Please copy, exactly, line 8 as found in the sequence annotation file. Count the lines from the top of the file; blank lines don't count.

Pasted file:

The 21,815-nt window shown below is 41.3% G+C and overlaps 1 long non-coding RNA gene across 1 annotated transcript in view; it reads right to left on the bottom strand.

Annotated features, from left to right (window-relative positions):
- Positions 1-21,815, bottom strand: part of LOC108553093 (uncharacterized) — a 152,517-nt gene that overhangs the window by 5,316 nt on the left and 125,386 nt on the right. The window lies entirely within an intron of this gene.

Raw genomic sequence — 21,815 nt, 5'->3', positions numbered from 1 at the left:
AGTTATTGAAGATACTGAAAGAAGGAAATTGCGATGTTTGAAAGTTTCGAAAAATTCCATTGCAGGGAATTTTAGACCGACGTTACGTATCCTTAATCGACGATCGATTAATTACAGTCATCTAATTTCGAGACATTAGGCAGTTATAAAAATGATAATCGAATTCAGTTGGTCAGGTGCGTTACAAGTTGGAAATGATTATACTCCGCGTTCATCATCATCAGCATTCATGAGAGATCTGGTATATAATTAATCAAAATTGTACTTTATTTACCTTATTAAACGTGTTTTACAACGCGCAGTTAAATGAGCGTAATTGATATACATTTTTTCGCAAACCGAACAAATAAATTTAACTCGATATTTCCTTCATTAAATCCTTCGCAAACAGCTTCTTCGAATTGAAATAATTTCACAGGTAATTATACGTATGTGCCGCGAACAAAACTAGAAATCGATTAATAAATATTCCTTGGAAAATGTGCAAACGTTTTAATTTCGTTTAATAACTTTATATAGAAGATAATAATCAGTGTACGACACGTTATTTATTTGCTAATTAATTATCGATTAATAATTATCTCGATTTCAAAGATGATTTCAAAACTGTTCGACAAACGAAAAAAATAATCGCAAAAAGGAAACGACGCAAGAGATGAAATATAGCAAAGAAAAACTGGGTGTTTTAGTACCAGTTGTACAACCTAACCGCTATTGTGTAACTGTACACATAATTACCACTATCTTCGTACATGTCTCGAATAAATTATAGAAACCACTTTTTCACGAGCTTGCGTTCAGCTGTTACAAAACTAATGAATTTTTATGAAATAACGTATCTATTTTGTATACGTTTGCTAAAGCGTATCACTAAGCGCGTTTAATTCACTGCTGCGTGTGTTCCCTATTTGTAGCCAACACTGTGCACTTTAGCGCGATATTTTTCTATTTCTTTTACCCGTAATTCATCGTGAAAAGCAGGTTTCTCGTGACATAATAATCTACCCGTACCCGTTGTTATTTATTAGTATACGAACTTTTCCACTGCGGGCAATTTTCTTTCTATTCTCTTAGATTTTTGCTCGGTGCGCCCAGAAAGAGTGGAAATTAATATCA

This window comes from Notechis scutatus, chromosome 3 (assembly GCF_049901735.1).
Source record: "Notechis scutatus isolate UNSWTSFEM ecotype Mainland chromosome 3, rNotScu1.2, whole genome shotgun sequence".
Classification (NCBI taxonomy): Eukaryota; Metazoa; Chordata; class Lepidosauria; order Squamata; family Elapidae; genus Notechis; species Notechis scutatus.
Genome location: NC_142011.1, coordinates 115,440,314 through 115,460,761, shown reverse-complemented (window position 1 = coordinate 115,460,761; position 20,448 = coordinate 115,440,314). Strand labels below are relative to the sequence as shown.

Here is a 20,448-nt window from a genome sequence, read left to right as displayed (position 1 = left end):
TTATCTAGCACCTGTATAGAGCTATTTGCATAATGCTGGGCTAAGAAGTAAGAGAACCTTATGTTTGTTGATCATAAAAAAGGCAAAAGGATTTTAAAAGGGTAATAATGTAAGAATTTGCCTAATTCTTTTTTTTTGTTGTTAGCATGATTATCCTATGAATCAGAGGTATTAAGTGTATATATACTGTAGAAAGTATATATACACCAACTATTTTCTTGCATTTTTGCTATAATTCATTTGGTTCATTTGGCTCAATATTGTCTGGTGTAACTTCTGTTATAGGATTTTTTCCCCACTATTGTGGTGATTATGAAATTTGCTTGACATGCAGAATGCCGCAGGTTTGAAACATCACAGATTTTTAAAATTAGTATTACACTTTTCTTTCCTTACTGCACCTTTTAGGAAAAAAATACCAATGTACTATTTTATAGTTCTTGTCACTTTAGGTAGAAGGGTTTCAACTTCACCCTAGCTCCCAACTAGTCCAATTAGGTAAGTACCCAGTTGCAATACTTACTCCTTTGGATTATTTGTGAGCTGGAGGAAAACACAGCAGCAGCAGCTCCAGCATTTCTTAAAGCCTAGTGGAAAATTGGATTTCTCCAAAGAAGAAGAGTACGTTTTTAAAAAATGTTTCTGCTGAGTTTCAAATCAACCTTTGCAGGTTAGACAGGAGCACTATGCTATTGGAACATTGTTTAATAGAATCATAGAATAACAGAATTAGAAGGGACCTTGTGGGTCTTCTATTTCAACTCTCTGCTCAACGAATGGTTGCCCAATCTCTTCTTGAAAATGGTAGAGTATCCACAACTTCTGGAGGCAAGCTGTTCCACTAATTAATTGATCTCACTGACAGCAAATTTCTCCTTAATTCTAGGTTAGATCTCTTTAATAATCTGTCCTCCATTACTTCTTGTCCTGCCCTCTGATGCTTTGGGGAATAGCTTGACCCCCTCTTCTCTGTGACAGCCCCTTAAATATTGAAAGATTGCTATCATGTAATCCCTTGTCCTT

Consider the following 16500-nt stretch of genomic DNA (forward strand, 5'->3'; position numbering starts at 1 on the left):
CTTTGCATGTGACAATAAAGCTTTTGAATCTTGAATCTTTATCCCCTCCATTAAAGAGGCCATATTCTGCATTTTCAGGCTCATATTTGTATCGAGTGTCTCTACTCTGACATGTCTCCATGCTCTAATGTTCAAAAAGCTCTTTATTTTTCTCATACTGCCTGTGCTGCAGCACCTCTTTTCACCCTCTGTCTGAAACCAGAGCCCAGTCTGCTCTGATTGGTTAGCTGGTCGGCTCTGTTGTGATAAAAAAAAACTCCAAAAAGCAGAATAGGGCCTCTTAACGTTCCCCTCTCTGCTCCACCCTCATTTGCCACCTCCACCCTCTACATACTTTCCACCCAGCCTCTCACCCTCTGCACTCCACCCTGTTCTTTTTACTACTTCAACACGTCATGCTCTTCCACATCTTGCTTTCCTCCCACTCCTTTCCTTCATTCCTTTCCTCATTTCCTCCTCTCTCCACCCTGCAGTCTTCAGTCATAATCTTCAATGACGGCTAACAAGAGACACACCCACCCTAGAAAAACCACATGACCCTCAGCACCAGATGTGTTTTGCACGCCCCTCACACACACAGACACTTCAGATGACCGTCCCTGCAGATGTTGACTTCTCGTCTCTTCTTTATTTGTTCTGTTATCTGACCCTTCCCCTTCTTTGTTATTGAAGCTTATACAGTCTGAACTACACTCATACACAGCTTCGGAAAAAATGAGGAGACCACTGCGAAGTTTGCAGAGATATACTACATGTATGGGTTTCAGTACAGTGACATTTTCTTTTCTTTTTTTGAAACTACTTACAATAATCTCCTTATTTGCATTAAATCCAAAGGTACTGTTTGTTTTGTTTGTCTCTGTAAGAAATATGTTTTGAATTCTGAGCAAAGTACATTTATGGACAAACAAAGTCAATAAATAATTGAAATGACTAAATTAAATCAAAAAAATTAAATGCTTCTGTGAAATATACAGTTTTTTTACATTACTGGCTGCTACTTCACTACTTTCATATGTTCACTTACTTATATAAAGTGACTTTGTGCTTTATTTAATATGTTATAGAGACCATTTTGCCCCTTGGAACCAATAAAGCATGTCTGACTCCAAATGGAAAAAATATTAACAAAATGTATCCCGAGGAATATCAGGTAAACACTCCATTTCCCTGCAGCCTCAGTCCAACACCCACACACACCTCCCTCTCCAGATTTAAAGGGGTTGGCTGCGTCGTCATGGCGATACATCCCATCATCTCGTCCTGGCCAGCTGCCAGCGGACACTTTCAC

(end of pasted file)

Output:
Classification (NCBI taxonomy): Eukaryota; Metazoa; Chordata; class Lepidosauria; order Squamata; family Elapidae; genus Notechis; species Notechis scutatus.